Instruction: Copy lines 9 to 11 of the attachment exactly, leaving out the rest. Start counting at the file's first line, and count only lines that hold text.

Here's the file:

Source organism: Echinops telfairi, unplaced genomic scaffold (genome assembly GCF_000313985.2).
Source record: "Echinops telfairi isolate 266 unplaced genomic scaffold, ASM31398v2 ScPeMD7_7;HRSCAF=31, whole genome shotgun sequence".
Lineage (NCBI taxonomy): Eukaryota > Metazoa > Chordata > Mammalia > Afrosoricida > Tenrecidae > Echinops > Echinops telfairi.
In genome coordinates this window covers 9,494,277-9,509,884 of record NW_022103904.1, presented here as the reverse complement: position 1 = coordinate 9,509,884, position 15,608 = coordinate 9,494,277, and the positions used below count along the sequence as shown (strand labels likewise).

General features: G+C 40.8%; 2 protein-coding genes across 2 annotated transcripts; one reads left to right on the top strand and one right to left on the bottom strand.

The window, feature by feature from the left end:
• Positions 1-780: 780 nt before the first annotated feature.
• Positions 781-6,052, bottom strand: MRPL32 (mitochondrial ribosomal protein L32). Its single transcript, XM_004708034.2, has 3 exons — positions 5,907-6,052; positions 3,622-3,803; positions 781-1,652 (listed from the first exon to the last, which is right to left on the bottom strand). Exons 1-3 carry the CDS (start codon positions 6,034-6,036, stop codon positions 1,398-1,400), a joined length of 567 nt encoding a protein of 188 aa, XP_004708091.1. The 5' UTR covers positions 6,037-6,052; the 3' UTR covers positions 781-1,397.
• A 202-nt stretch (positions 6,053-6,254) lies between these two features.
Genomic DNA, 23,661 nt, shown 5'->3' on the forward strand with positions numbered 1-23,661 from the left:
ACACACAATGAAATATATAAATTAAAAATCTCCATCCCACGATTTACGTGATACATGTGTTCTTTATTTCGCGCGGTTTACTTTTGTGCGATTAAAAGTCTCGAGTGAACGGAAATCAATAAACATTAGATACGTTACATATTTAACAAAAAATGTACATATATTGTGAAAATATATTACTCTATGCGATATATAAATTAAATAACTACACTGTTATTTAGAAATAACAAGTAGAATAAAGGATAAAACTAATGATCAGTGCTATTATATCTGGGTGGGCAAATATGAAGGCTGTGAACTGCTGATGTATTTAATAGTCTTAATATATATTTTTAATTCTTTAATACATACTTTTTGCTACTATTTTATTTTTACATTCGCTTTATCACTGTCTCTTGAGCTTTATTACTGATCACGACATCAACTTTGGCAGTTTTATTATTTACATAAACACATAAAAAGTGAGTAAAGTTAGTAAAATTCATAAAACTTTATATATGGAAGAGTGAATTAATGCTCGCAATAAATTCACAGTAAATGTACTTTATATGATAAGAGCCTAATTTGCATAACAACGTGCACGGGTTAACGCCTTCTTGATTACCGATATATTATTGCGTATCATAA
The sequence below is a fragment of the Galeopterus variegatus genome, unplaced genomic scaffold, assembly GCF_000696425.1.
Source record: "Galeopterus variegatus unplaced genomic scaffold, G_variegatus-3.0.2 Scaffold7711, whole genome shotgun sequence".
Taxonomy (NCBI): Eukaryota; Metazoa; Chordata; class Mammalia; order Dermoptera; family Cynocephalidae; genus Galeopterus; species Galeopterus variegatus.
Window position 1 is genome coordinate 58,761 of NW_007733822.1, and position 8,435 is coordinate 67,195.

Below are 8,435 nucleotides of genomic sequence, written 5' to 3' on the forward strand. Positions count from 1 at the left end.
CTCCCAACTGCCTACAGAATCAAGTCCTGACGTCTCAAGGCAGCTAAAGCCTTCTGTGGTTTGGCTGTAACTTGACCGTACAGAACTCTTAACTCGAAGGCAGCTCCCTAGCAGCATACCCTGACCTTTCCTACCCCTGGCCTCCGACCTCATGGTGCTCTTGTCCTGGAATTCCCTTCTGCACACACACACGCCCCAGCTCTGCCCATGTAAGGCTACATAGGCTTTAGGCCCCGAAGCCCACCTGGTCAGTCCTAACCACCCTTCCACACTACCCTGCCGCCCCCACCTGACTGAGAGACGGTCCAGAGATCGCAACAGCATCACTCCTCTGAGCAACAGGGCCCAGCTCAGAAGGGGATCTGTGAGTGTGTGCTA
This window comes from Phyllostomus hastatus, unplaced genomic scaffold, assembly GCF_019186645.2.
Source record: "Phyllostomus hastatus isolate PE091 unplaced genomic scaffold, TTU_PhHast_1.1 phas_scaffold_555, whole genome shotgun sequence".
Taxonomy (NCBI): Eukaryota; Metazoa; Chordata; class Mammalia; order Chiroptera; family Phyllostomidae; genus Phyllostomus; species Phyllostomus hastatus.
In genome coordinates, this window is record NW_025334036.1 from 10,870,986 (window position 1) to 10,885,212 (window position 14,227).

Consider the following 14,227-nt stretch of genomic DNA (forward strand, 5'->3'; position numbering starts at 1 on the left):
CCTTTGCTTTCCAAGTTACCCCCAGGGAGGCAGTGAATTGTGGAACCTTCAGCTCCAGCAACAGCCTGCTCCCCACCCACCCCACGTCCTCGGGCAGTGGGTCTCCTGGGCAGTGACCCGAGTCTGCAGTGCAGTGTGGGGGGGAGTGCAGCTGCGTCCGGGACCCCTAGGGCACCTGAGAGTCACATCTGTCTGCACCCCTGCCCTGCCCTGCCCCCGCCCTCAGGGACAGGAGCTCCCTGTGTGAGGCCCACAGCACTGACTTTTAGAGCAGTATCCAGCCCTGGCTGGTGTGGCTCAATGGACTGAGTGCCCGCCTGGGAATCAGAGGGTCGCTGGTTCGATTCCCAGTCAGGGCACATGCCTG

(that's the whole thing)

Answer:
• A 202-nt stretch (positions 6,053-6,254) lies between these two features.
Genomic DNA, 23,661 nt, shown 5'->3' on the forward strand with positions numbered 1-23,661 from the left:
ACACACAATGAAATATATAAATTAAAAATCTCCATCCCACGATTTACGTGATACATGTGTTCTTTATTTCGCGCGGTTTACTTTTGTGCGATTAAAAGTCTCGAGTGAACGGAAATCAATAAACATTAGATACGTTACATATTTAACAAAAAATGTACATATATTGTGAAAATATATTACTCTATGCGATATATAAATTAAATAACTACACTGTTATTTAGAAATAACAAGTAGAATAAAGGATAAAACTAATGATCAGTGCTATTATATCTGGGTGGGCAAATATGAAGGCTGTGAACTGCTGATGTATTTAATAGTCTTAATATATATTTTTAATTCTTTAATACATACTTTTTGCTACTATTTTATTTTTACATTCGCTTTATCACTGTCTCTTGAGCTTTATTACTGATCACGACATCAACTTTGGCAGTTTTATTATTTACATAAACACATAAAAAGTGAGTAAAGTTAGTAAAATTCATAAAACTTTATATATGGAAGAGTGAATTAATGCTCGCAATAAATTCACAGTAAATGTACTTTATATGATAAGAGCCTAATTTGCATAACAACGTGCACGGGTTAACGCCTTCTTGATTACCGATATATTATTGCGTATCATAA